11/14/2017

Why Driverless Cars Will Be The Next Battlefield In The Culture War

James Pethokoukis, American Enterprise Institute

Investors and companies globally have sunk nearly $100 billion into developing self-driving vehicles over the past few years. And with good reason: Self-driving cars are real, they’re going to be spectacular, and they’re going to happen a lot sooner than you think.

Just last week, Waymo, the driverless car subsidiary of Google-parent Alphabet, announced it would begin a robo-taxi service in Phoenix. The city has been a hotbed of autonomous vehicle testing due to its regulatory friendliness and predictably pleasant weather.

Of course this doesn’t mean highways will soon be filled with swarming packs of autonomous vehicles zooming along at 80 miles per hour, just inches from each other’s bumper. It’s one thing to be able to purchase a fully autonomous car (maybe within a few years) that works in certain places under certain conditions; it’s quite another for many or most cars on the road to be driverless (maybe a few decades) anywhere, anytime. One recent gone-viral prediction comes from Bob Lutz, a former top executive and design guru at General Motors. In an essay for Automotive News, Lutz wrote that “in 15 to 20 years — at the latest — human-driven vehicles will be legislated off the highways.”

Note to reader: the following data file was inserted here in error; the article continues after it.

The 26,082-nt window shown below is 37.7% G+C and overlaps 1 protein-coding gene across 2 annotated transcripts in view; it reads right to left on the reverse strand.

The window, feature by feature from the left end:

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Thanks to "bracket creep," the inflation of the 1970s pushed millions of taxpayers into higher tax brackets even though their inflation-adjusted incomes were not rising. To help offset this tax increase and also to improve incentives to work, save, and invest, President Reagan proposed sweeping tax rate reductions during the 1980s. What happened? Total tax revenues climbed by 99.4 percent during the 1980s, and the results are even more impressive when looking at what happened to personal income tax revenues. Once the economy received an unambiguous tax cut in January 1983, income tax revenues climbed dramatically, increasing by more than 54 percent by 1989 (28 percent after adjusting for inflation).

 

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